My mother always used to tell me that the best things came in small packages. If that is true then The Dead Ways by Christopher Edge is a perfect example of this maxim. At a mere 208 pages it weighs in way below most horror stories for the 11+ age group, but even so it still packs quite a punch.
Main character Scott is the son of a civil servant who is very much involved in a project known as the Greening of the Roads, whereby the government plans to close down a number of the country's motorways and replace them with environmentally railways. However, there is much more to this new initiative than meets the eye and Scott soon finds his life changing in ways he never would have predicted, first through a failed kidnap attempt and then when his father is discovered dead, apparently having committed suicide.
Alongside Scott's story is that of Jason, a Detective Inspector in the police force. Whilst travelling home one night Jason encounters what can only be described as a ghostly apparition; a dark hooded figure that passes through the metal walls of his car and attacks him so that "the breath was crushed from his body as a soul-searing agony rushed through his veins". Unfortunately he calls for back-up and from that moment on his career would appear to be on something of a decline.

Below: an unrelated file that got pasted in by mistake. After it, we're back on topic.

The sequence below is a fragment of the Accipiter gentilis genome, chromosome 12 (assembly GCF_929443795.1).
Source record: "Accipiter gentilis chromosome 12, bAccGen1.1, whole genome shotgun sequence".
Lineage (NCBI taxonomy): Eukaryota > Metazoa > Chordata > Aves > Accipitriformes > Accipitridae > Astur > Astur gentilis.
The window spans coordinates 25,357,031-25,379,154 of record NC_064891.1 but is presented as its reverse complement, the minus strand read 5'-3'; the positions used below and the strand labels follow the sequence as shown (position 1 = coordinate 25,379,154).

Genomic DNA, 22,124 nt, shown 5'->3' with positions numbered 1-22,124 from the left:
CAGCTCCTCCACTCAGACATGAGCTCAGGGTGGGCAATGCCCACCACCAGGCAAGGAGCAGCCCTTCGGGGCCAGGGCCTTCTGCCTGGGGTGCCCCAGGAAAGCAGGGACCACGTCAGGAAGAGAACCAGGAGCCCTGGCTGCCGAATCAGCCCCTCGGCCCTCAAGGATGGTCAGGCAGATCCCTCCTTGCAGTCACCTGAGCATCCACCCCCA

Eventually the paths of these two main characters cross and they find themselves up to their necks in a conspiracy that stretches right to the roots of the government, with a super-creepy cult trying to open the Dead Ways of the book's title - an event that would have disastrous consequences for everyone.
This is not your everyday zombie book (of which there are many on the market at the moment). In fact, although the dead do rise I did not associate them at all with the zombies that seem to be flavour of the month in kids' and YA books at the moment. I think in my mind I had them down as more ghostly than zombie-like, but they are none the less scary for it. There is also not a great deal of gore within the story, and again I think this adds to the creep factor of the book. Unlike most zombie books though it is not the zombies themselves that are the most creepy - this honour must go to the cult members. And believe me, they are nasty.
This is the first book in a series and as such although the initial storyline is concluded to a degree there are a lot of questions left unanswered. I guess you could liken it to Darren Shan's Cirque Du Freak in this respect - a short first book to set up the characters and story, with (hopefully) many more books to follow. I am definitely keen to see how Christopher Edge develops his story in the sequel, although I do not yet have any information on when this might be published.